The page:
In the age of the Internet, urban myths are created and spread constantly. DUI is a very real social problem so it is naturally the subject of a number of these myths. Just like playing telephone, once these myths get started they spread like wildfire and misperceptions become part of our social knowledge. It dangerous to bet your freedom and liberty on the substance of myth and misperception, especially when it concerns the serious crime of DUI.
Alcoholism as a Disease Defense
It is a widely accepted fact that alcoholism is a disease. Many people believe that if they are “disabled” by alcoholism, and then drive while intoxicated, they can excuse this behavior as the result of their disease. While the premise of this thought might have some validity, courts disagree. Two Supreme Court cases, one from 1968 (Powell v. Texas) and one from 1988 (Traynor v. Turnage), are the seminal cases that control this argument. In Powell, the Court held that being punished for being drunk in public is not cruel and unusual punishment because the state’s goal of punishing certain behaviors (here, drunk in public) cannot be restricted just because the actions occurred under the “compulsion” of alcohol. In Traynor, the Court ruled that alcoholism is the result of “willful misconduct” and while not a criminal case, the ruling indicates that even if alcoholism is a disease, it is the result of the alcoholic’s own actions and therefore, not valid as a legal argument.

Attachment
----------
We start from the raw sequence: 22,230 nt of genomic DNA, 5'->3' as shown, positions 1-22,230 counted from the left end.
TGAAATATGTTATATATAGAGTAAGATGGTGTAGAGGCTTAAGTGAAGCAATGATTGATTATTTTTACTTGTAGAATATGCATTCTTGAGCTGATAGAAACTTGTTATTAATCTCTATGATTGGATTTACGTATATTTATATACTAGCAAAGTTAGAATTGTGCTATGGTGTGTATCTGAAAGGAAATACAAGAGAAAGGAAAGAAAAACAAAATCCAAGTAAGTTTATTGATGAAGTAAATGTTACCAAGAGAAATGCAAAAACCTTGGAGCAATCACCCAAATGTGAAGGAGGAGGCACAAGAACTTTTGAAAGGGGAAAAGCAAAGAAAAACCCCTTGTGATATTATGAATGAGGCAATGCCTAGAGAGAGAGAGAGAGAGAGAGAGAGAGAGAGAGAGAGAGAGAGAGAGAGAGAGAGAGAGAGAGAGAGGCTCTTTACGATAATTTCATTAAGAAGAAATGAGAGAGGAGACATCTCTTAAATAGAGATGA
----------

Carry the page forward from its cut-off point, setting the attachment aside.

Police Officers Cannot Lie to You
While this sounds good, it is not the case. The courts have long allowed police officers to use subterfuge to obtain evidence against defendants in criminal cases. People often believe a police officer when he or she informs them that if they perform a breathalyzer test they will be allowed to leave the scene. First, it is within the officer’s discretion to let you leave after the breathalyzer test based on the results. Second, the Supreme Court has said in numerous cases that deceit by police officers is allowed as a strategy to obtain evidence or confessions. Therefore, even if an officer is intentionally lying, there is no legal prohibition for doing so.
No Weaving Equals No DUI
Many people believe that you have to be driving totally out of control to create probable cause for a DUI arrest. This seems to be spawned from decisions in a number of states that have held, in and of itself, that minor weaving within one’s lane is not enough to rise to the level of probable cause for DUI. However, it is a rare case that comes before the court in which the only clue that an officer had to pull someone over is weaving in one’s lane. Rough starting and stopping, speeding, improper speed control, and failing to obey traffic control devices are much more often the basis for a DUI stop.
As with most things on the Internet, there is a kernel of truth to most of these myths and misperceptions. However, if you are charged with DUI and try to use these as a defense, the result is almost always bad. There are defenses, however, that are not myths and that can be used by an experienced DUI attorney to help defendants. If you have been charged with DUI in Northern Virginia, Jad Sarsour can help you. He has years of experience and has helped thousands of clients just like you. Give him a call today at (571) 316-2639 to set up your free consultation.